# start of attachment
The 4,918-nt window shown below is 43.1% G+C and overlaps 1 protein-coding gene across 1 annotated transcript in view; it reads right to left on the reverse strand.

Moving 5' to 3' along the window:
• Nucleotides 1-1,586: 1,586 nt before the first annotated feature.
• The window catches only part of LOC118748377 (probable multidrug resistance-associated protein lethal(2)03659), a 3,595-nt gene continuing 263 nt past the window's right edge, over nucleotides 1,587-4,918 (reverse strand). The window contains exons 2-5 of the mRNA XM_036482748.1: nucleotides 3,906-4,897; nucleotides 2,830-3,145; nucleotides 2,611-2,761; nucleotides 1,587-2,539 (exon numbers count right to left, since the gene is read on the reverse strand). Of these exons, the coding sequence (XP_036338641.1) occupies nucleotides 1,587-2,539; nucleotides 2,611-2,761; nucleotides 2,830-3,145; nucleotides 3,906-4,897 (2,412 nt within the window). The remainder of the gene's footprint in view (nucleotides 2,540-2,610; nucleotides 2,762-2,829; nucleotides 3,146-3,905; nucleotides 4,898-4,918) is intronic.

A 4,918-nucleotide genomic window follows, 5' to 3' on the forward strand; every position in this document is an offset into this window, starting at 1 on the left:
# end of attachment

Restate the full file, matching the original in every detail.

The 4,918-nt window shown below is 43.1% G+C and overlaps 1 protein-coding gene across 1 annotated transcript in view; it reads right to left on the reverse strand.

Moving 5' to 3' along the window:
• Nucleotides 1-1,586: 1,586 nt before the first annotated feature.
• The window catches only part of LOC118748377 (probable multidrug resistance-associated protein lethal(2)03659), a 3,595-nt gene continuing 263 nt past the window's right edge, over nucleotides 1,587-4,918 (reverse strand). The window contains exons 2-5 of the mRNA XM_036482748.1: nucleotides 3,906-4,897; nucleotides 2,830-3,145; nucleotides 2,611-2,761; nucleotides 1,587-2,539 (exon numbers count right to left, since the gene is read on the reverse strand). Of these exons, the coding sequence (XP_036338641.1) occupies nucleotides 1,587-2,539; nucleotides 2,611-2,761; nucleotides 2,830-3,145; nucleotides 3,906-4,897 (2,412 nt within the window). The remainder of the gene's footprint in view (nucleotides 2,540-2,610; nucleotides 2,762-2,829; nucleotides 3,146-3,905; nucleotides 4,898-4,918) is intronic.

A 4,918-nucleotide genomic window follows, 5' to 3' on the forward strand; every position in this document is an offset into this window, starting at 1 on the left: